Question Some questions about storage...

knowledge2121

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(1) I formatted my external HDD as NTFS with a cluster size of 4096 … My HDD contains both small files and large files...Is a lot of HDD space wasted this way ?

(2) Is it ok to stack HDDs ? I stacked my HDDs with bubble wrap between them and stored them away in a box...is this the right way to store HDDs ?

(3) Why is it that external USB 3.0 HDDs are compatible with USB 2.0 but if you buy a 2.5" drive and put it in an enclosure then it may not work with USB 2.0 ?

(4) Are all USB 3.0 external HDDs compatible with USB 2.0 ?
 

hotaru.hino

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(1) I formatted my external HDD as NTFS with a cluster size of 4096 … My HDD contains both small files and large files...Is a lot of HDD space wasted this way ?
That depends. A cluster size of 4096 means the minimum size some data will take up on the drive is 4096 bytes regardless if it's being used or not. So if what you store on the drive is significantly below that, then yes, there's a lot of wasted space.

But should you worry? Well, a raw 1TB drive can store ~244 million 4096 byte files.

(2) Is it ok to stack HDDs ? I stacked my HDDs with bubble wrap between them and stored them away in a box...is this the right way to store HDDs ?
It's fine to stack them, though wrapping each drive in bubble wrap is a little excessive.

(3) Why is it that external USB 3.0 HDDs are compatible with USB 2.0 but if you buy a 2.5" drive and put it in an enclosure then it may not work with USB 2.0 ?
USB 2.0 may not supply enough power to the drive to actually operate. USB 2.0 only guarantees 2.5W of power (0.5A at 5V). This is why a lot of external drives that only have a USB 2.0 port come with cables with a second connector to plug into the computer. That second connector is there to draw more power.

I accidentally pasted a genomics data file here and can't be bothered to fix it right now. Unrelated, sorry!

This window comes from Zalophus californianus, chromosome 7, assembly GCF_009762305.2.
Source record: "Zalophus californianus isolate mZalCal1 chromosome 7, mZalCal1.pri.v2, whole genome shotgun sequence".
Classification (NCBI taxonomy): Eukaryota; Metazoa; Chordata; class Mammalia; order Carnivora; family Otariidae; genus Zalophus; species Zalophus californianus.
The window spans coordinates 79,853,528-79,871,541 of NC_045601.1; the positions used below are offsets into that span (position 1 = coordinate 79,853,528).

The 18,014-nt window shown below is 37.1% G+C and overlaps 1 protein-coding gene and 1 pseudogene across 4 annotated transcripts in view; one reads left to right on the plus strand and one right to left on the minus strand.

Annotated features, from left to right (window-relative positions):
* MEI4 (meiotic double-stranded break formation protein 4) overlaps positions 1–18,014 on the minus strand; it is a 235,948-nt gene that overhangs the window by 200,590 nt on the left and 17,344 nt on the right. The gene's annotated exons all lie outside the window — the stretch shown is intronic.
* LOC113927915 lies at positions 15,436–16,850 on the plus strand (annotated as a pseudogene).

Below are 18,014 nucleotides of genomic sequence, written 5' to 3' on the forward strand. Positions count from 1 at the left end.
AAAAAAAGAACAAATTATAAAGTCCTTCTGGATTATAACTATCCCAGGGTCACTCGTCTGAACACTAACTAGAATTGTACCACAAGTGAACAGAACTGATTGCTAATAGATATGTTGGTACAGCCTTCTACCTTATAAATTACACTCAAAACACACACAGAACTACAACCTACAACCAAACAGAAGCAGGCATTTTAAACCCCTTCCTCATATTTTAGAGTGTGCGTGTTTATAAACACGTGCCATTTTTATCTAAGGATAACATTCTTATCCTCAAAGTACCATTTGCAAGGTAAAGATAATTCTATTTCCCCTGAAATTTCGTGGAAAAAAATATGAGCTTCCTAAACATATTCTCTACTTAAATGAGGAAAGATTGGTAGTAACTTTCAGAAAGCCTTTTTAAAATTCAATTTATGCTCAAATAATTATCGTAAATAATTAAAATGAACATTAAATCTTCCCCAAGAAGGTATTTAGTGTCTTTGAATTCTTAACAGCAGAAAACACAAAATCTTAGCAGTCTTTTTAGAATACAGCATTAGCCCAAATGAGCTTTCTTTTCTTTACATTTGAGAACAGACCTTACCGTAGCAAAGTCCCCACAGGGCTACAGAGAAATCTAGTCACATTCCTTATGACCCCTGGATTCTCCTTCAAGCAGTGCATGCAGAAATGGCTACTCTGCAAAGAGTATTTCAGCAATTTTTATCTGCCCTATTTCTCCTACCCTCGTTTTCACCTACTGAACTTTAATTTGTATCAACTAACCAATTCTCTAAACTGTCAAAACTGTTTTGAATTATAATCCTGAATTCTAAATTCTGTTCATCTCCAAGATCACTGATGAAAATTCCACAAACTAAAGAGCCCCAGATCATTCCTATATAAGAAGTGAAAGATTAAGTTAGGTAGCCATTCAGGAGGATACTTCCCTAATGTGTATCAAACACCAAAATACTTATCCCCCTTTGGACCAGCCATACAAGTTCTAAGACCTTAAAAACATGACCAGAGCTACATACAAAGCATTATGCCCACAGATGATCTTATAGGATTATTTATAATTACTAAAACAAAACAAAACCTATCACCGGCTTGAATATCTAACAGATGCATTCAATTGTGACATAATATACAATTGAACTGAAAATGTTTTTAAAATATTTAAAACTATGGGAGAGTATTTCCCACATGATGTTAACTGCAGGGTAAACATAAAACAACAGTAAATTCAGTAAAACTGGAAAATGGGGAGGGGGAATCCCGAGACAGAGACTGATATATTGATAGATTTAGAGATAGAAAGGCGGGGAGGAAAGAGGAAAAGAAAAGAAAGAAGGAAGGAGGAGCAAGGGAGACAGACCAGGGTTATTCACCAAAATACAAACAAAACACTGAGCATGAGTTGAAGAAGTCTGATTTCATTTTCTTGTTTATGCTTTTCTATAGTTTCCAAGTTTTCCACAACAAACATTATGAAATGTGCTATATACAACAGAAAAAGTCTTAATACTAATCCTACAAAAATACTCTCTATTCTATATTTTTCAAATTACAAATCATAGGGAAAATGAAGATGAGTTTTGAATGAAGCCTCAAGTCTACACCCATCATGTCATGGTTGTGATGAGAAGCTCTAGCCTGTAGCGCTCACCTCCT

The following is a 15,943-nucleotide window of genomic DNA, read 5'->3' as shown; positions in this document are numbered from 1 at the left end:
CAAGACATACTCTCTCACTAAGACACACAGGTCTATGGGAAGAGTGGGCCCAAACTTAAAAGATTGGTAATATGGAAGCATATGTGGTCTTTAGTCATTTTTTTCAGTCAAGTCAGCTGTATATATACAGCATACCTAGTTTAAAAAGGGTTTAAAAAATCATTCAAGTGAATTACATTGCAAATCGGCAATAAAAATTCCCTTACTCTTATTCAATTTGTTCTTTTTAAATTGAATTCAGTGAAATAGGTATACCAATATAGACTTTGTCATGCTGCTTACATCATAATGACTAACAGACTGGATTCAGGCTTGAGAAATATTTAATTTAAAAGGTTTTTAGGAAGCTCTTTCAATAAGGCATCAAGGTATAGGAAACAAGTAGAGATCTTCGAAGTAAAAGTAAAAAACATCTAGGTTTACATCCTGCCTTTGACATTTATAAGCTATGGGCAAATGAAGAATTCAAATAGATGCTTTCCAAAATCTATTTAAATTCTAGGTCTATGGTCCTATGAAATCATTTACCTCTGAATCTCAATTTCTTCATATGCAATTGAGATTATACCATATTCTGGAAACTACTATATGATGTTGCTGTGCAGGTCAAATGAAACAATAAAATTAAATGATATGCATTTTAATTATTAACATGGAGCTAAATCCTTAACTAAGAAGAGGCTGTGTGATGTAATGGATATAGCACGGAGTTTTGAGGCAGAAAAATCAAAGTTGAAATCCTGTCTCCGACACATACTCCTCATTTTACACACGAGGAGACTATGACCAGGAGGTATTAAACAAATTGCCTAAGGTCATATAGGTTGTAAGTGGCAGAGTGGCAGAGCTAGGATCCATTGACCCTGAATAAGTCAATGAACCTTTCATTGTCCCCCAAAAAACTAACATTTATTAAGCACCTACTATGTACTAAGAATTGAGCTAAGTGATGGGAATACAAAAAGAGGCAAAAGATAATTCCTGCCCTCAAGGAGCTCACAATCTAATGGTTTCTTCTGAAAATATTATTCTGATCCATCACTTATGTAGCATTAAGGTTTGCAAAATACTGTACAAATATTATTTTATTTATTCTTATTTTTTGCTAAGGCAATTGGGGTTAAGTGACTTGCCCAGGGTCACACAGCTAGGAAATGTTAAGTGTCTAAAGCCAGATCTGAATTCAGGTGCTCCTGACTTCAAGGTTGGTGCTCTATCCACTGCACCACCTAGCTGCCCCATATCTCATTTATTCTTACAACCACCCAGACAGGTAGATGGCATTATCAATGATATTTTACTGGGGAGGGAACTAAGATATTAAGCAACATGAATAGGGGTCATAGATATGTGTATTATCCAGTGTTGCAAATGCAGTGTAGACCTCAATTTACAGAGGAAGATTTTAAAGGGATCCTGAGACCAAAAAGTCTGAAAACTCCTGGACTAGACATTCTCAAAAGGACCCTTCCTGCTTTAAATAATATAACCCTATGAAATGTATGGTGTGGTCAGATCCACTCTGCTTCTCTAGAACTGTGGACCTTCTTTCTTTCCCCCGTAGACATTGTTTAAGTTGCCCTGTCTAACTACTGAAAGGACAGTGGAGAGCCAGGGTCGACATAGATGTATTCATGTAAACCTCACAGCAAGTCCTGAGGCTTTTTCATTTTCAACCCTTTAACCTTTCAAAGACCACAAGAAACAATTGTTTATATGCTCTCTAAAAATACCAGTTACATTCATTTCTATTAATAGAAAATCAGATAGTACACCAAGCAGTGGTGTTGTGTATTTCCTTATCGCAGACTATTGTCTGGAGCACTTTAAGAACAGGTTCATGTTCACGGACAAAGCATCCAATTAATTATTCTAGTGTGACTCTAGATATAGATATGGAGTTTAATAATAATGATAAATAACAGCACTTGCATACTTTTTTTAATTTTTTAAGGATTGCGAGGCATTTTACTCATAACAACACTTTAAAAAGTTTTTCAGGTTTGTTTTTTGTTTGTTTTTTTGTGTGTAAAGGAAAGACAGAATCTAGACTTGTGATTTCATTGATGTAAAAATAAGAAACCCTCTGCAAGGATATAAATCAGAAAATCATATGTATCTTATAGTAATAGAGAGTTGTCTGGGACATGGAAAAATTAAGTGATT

(4) Are all USB 3.0 external HDDs compatible with USB 2.0 ?
Yes, USB is both forwards and backwards compatible. You just get the speeds of the slower side. So plugging in a USB 3.0 device into a USB 2.0 port will only get you USB 2.0 speeds and likewise, plugging a USB 2.0 device into a USB 3.0 port will only get you USB 2.0 speeds.
 

knowledge2121

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Yes, USB is both forwards and backwards compatible. You just get the speeds of the slower side. So plugging in a USB 3.0 device into a USB 2.0 port will only get you USB 2.0 speeds and likewise, plugging a USB 2.0 device into a USB 3.0 port will only get you USB 2.0 speeds.
So if I plug my Seagate backup plus(which is a USB 3.0) into a USB 2.0 port, it wont have any problems ?
 

knowledge2121

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It will absolutely work. It will just be slower than the USB 3.0 speed.
Are all external USB 3.0 HDDs like that ? they can be plugged into a USB 2.0 port without any problems other than slower performance ? How about when you place a 5V/0.7A into a USB 3.0 enclosure and then connect it to a USB 2.0 port ?
 

USAFRet

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Are all external USB 3.0 HDDs like that ? they can be plugged into a USB 2.0 port without any problems other than slower performance ? How about when you place a 5V/0.7A into a USB 3.0 enclosure and then connect it to a USB 2.0 port ?
USB is designed to be forward and backward compatible.
That capability is built in. Part of the spec.


What specific device are you referring to?
 

knowledge2121

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This enclosure used with the following HDD plugged into a USB 2.0 port:



As you can see, the drive is rated .75A .... USB 2.0 supports max .5A .... I even have 1TB drives that are 1.00A ... Are all these drives compatible with USB 2.0 ? I don't care about slower performance...
 

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